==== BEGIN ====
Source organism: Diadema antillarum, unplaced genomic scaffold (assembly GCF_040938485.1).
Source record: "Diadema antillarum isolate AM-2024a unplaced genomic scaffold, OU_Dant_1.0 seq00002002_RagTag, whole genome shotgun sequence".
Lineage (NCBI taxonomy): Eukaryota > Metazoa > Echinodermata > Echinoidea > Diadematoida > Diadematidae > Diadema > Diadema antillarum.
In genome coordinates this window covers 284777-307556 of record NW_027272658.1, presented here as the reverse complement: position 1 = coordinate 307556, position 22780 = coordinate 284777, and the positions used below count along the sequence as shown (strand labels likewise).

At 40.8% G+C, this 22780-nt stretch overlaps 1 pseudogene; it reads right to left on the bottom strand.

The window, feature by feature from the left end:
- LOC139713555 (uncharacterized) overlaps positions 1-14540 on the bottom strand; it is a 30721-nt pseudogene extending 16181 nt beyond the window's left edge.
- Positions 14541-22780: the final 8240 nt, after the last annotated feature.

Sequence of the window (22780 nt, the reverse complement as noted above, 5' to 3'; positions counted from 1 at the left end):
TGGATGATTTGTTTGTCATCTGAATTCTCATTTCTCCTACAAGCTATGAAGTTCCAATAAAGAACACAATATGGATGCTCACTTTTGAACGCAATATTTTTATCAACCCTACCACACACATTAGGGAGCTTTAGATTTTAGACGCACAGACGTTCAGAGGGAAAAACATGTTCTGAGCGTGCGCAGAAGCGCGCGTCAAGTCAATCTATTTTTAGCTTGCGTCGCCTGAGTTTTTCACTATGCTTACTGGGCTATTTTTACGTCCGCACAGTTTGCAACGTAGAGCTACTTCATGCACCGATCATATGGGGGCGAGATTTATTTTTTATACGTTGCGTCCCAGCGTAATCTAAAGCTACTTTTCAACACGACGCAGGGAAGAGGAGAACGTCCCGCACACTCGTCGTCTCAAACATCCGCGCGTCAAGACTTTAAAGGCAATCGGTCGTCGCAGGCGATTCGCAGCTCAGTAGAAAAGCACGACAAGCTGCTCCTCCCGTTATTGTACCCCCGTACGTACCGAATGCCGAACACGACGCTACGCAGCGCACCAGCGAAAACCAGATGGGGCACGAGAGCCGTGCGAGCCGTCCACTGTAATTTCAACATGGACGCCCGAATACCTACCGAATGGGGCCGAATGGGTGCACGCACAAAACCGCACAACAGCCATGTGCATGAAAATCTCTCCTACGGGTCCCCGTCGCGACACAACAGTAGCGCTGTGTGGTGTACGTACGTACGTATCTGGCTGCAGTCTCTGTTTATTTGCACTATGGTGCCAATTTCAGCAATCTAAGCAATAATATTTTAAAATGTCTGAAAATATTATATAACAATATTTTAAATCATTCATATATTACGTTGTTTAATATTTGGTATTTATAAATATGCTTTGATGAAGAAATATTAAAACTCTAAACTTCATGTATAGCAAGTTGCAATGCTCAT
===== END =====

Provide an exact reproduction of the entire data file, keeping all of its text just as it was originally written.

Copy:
Source organism: Diadema antillarum, unplaced genomic scaffold (assembly GCF_040938485.1).
Source record: "Diadema antillarum isolate AM-2024a unplaced genomic scaffold, OU_Dant_1.0 seq00002002_RagTag, whole genome shotgun sequence".
Lineage (NCBI taxonomy): Eukaryota > Metazoa > Echinodermata > Echinoidea > Diadematoida > Diadematidae > Diadema > Diadema antillarum.
In genome coordinates this window covers 284777-307556 of record NW_027272658.1, presented here as the reverse complement: position 1 = coordinate 307556, position 22780 = coordinate 284777, and the positions used below count along the sequence as shown (strand labels likewise).

At 40.8% G+C, this 22780-nt stretch overlaps 1 pseudogene; it reads right to left on the bottom strand.

The window, feature by feature from the left end:
- LOC139713555 (uncharacterized) overlaps positions 1-14540 on the bottom strand; it is a 30721-nt pseudogene extending 16181 nt beyond the window's left edge.
- Positions 14541-22780: the final 8240 nt, after the last annotated feature.

Sequence of the window (22780 nt, the reverse complement as noted above, 5' to 3'; positions counted from 1 at the left end):
TGGATGATTTGTTTGTCATCTGAATTCTCATTTCTCCTACAAGCTATGAAGTTCCAATAAAGAACACAATATGGATGCTCACTTTTGAACGCAATATTTTTATCAACCCTACCACACACATTAGGGAGCTTTAGATTTTAGACGCACAGACGTTCAGAGGGAAAAACATGTTCTGAGCGTGCGCAGAAGCGCGCGTCAAGTCAATCTATTTTTAGCTTGCGTCGCCTGAGTTTTTCACTATGCTTACTGGGCTATTTTTACGTCCGCACAGTTTGCAACGTAGAGCTACTTCATGCACCGATCATATGGGGGCGAGATTTATTTTTTATACGTTGCGTCCCAGCGTAATCTAAAGCTACTTTTCAACACGACGCAGGGAAGAGGAGAACGTCCCGCACACTCGTCGTCTCAAACATCCGCGCGTCAAGACTTTAAAGGCAATCGGTCGTCGCAGGCGATTCGCAGCTCAGTAGAAAAGCACGACAAGCTGCTCCTCCCGTTATTGTACCCCCGTACGTACCGAATGCCGAACACGACGCTACGCAGCGCACCAGCGAAAACCAGATGGGGCACGAGAGCCGTGCGAGCCGTCCACTGTAATTTCAACATGGACGCCCGAATACCTACCGAATGGGGCCGAATGGGTGCACGCACAAAACCGCACAACAGCCATGTGCATGAAAATCTCTCCTACGGGTCCCCGTCGCGACACAACAGTAGCGCTGTGTGGTGTACGTACGTACGTATCTGGCTGCAGTCTCTGTTTATTTGCACTATGGTGCCAATTTCAGCAATCTAAGCAATAATATTTTAAAATGTCTGAAAATATTATATAACAATATTTTAAATCATTCATATATTACGTTGTTTAATATTTGGTATTTATAAATATGCTTTGATGAAGAAATATTAAAACTCTAAACTTCATGTATAGCAAGTTGCAATGCTCAT